This story was written by our sister title ESG Clarity
Schroders has added two Article 9 sustainable global equity funds to its Global Transformation range of thematic funds in response to investor demand.
Growth fund SISF Circular Economy will be managed by Jack Dempsey and will invest in 25-40 companies worldwide that contribute to the transition to a circular economy, which Dempsey said is vital for achieving net zero.
According to the UN, the global economy currently consumes close to two planet Earths’ worth of resources a year. The circular economy principle looks to decouple economic growth from resource consumption, a key sustainability and economic focus given increasing resource deficits.
Schroders said companies can support the transition to this economy by reducing non-renewable resource consumption, reducing waste and pollution, increasing levels of recycling and ensuring energy and materials are more sustainably used.
“The prize for companies that can close the resource gap is massive, estimated at around $25trn by 2050 [according to Accenture],” Dempsey said.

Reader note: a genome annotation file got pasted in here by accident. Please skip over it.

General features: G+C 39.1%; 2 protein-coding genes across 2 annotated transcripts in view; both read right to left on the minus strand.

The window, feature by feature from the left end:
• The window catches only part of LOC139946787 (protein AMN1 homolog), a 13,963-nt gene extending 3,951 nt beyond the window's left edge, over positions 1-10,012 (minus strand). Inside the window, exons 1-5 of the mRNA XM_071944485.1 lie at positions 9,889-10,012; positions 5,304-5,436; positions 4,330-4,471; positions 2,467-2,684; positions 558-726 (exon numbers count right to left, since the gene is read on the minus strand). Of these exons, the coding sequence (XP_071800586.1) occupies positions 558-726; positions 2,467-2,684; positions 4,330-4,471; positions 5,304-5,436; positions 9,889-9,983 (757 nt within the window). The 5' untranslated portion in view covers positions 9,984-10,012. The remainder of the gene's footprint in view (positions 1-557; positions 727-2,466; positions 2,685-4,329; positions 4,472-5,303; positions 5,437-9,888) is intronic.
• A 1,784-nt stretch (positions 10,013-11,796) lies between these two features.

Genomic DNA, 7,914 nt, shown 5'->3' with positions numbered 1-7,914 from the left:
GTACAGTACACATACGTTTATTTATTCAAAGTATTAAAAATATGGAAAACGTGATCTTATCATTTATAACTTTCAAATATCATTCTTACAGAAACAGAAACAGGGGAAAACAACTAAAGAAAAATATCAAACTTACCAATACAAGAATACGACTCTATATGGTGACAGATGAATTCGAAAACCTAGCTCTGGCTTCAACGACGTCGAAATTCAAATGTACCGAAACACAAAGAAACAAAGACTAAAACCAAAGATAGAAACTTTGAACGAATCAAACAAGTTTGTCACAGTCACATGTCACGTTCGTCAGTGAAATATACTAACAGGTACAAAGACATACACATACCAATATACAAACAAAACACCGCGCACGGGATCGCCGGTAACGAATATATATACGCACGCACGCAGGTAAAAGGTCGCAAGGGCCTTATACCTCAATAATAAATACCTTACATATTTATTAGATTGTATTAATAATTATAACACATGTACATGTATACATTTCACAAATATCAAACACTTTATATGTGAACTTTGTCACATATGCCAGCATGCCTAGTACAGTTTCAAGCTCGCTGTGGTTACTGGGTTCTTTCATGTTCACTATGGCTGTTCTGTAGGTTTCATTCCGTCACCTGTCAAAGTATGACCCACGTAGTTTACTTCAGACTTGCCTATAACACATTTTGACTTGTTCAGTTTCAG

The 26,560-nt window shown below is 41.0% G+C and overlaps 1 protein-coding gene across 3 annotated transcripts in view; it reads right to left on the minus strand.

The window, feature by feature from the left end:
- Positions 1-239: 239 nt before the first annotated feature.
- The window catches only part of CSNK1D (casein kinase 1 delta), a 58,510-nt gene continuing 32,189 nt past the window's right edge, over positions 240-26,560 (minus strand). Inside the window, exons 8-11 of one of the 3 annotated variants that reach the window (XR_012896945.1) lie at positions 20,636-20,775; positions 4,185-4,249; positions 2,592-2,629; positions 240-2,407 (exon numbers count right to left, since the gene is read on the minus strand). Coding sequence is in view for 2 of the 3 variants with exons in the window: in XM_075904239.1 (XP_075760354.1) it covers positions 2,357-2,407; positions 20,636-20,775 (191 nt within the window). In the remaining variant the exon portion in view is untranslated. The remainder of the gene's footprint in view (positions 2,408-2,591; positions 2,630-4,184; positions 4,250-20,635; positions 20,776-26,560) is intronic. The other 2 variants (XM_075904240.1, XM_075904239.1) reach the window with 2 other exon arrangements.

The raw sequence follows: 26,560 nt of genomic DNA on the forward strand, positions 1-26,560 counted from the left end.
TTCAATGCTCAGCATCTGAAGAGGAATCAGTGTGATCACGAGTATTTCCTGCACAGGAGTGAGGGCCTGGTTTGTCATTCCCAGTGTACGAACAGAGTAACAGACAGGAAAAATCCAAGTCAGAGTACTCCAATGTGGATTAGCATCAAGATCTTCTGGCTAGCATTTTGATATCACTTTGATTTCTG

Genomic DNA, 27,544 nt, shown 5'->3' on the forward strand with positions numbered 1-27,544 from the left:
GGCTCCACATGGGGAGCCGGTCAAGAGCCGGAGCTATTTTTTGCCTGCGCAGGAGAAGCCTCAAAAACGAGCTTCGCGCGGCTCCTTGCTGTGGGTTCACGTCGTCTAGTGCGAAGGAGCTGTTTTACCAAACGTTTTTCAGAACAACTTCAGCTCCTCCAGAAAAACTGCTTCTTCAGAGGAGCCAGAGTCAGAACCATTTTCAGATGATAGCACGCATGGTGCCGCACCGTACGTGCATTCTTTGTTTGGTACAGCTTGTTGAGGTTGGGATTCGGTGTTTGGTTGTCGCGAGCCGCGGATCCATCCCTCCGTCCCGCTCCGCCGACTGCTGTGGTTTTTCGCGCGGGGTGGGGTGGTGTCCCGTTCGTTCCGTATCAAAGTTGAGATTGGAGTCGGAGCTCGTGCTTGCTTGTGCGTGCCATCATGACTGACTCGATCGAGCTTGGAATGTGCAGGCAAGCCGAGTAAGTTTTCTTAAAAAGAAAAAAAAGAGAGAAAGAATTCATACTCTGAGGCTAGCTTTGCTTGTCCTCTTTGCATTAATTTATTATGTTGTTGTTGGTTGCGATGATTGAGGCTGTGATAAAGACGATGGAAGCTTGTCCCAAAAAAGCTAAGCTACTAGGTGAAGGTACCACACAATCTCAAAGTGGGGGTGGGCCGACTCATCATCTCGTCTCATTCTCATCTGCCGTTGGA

“Entire industries have the potential to be transformed. For example, clothing resales are expected to be bigger than fast fashion by 2029, and, as plastics come under increased scrutiny from consumers and regulators, more sustainable materials can gain market share.
“Through SISF Circular Economy, investors will be able to tap into a growing market for sustainable products and services, while also contributing to a more resilient and resource-efficient economy. This is vital since we see no path to net zero without a circular economy.”
The second growth fund announced today is SISF Sustainable Infrastructure, which will be managed by Ashley Thomas and will invest in energy utilities, renewable energy companies, water and waste utilities, rail and communications infrastructure worldwide.
The OECD estimates $6.9trn per year of investment is required by 2030 to meet climate and development objectives and Thomas said existing infrastructurenetworks urgently need to expand or be replaced to meet that.
“While investment in renewable energy has more than doubled over the past decade to around $600bn per year, grid investment has been static at around $300bn per year,” he said.
“However, to reach national climate goals, grid investment needs to double by 2030 with more than 80m km of grid length required to be built or replaced by 2040 – the equivalent of the entire existing global grid.
“Critical investment gaps also exist when it comes to new water resources and waste water treatment, rail to support the decarbonisation of transport and the telecommunication sector.”